Per the Kentucky Rules of Criminal Procedure, grand jury proceedings are secret (absent a court order). When KY AG Dan Cameron gave his press conference in September, announcing that the “grand jury agreed” that Breonna Taylor’s killing was justified, presumably he was aware of this rule — being the top elected law enforcement official in the state.
What Cameron probably wasn’t aware of is that amongst the grand jurors the case was presented to were at least three people who would be willing to go way out of their way to pick a fight with him for no reason other than their own personal sense of justice.
And that’s exactly what happened. The only reason we know Cameron lied about the grand jury proceedings is because they took it upon themselves to go out, get a lawyer, and fight Cameron in court to be able to speak publicly.
Contrary to Cameron’s representations that the grand jury agreed with him, "there was an uproar" in the grand jury room when jurors were told they would not be allowed to consider homicide charges against the officers who shot Breonna Taylor to death. They were told that prosecutors didn’t think they could secure a conviction.
Perhaps it is true that Cameron decided that no crime occurred — but that’s his decision, and to pawn it off on the grand jury is (a) cowardly and (b) a lie. It is (supposedly) the grand jury’s purview to decide whether a crime was committed, or whether there is enough evidence for trial. It is the role of the prosecutor to zealously represent the state in seeking an indictment. None of that happened in Breonna Taylor’s case.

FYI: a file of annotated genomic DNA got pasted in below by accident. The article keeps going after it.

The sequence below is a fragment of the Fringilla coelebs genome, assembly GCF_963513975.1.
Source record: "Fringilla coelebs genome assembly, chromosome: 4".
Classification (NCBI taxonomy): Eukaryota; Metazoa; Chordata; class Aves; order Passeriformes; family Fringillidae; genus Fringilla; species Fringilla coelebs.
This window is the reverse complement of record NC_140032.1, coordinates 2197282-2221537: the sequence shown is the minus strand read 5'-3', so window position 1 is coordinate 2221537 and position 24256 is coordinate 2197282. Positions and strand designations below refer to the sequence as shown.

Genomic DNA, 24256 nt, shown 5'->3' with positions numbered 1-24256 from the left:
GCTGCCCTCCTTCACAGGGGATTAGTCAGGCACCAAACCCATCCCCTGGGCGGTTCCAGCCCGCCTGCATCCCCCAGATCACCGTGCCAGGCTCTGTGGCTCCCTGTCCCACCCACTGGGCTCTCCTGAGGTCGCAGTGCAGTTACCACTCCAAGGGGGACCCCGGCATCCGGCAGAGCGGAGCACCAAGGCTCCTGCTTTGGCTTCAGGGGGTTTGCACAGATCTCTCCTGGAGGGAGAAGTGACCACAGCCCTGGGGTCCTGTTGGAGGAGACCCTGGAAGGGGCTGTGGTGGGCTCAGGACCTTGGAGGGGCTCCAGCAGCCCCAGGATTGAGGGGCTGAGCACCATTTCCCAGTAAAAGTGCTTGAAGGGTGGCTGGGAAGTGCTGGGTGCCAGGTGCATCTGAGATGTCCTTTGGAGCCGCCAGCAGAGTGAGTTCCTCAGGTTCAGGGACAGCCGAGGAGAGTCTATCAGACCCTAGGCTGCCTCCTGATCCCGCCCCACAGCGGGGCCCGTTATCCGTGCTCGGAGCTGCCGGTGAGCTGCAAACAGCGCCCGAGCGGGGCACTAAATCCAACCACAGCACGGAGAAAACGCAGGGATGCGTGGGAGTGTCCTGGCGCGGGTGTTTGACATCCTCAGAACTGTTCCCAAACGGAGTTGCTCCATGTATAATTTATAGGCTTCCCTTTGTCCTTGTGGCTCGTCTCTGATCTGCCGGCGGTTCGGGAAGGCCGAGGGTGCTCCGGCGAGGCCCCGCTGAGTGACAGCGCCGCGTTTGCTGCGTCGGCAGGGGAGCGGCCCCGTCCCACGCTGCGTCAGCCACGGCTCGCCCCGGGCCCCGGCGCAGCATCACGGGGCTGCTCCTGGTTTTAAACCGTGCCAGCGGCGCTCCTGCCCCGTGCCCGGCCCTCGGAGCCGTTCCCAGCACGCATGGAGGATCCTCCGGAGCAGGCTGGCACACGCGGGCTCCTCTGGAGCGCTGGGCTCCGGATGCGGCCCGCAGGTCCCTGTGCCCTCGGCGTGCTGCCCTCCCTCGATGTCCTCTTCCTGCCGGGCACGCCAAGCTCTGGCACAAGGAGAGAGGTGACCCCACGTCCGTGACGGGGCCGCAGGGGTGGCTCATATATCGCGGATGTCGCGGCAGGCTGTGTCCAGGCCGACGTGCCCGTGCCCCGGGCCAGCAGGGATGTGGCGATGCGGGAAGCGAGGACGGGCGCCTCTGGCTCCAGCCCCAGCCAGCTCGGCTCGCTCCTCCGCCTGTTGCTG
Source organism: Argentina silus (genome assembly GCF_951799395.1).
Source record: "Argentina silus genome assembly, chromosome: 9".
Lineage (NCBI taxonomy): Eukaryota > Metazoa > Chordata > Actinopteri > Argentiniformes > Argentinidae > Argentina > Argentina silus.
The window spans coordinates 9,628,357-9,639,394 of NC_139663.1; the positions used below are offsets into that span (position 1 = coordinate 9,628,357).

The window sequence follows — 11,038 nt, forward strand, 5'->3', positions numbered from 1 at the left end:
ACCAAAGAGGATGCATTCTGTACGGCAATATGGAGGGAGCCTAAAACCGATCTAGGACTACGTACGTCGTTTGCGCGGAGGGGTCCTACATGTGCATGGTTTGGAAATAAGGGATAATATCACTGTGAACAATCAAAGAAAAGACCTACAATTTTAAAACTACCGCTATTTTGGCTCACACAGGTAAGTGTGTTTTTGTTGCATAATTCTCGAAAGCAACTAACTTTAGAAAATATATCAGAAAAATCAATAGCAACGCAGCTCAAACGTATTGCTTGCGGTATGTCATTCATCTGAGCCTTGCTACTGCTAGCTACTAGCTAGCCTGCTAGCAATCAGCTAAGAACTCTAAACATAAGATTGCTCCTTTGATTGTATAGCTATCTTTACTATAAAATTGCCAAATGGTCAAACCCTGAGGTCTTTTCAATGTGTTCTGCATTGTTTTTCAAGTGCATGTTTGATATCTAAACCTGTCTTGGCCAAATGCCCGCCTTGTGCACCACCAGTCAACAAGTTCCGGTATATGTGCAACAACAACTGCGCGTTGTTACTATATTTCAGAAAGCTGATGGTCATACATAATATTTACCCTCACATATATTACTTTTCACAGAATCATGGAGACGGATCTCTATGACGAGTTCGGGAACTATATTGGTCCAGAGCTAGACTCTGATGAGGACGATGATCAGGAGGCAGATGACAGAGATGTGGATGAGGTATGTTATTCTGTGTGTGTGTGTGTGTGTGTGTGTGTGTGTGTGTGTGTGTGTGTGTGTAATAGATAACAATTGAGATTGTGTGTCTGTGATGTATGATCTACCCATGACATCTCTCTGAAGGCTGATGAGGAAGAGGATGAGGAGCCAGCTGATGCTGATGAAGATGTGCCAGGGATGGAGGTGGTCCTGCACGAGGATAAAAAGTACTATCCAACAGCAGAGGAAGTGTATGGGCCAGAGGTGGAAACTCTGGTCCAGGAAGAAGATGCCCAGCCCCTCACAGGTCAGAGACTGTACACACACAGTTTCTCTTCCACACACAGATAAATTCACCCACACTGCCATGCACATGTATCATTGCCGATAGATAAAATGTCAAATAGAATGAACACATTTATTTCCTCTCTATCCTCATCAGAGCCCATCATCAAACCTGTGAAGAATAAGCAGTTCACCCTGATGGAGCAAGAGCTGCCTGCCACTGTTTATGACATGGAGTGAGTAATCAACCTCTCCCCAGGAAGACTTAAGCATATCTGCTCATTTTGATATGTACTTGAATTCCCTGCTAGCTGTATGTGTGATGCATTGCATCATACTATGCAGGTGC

As I said, perhaps it is true that no crime occurred. I don’t know, and no one does, because the usual process we use to determine that question was short circuited by a politician. This also just addresses the tip of a much larger iceberg: the NAACP LDF has done a fantastic writeup of the many other problems with the grand jury presentation.
What I do know is that Cameron used legal procedure and his role as Attorney General to deny Taylor and her family even the opportunity of the same meager justice that Floyd received yesterday. The same opportunity that would be afforded to you or I. Leave aside politics, or culture wars, or BLM — leave aside all of that, and what you think about any of that. None of that matters here. This is just a question about basic fairness.
In a just world, this should hang around Cameron’s neck for the rest of his career.
Fingers crossed that we live in that world.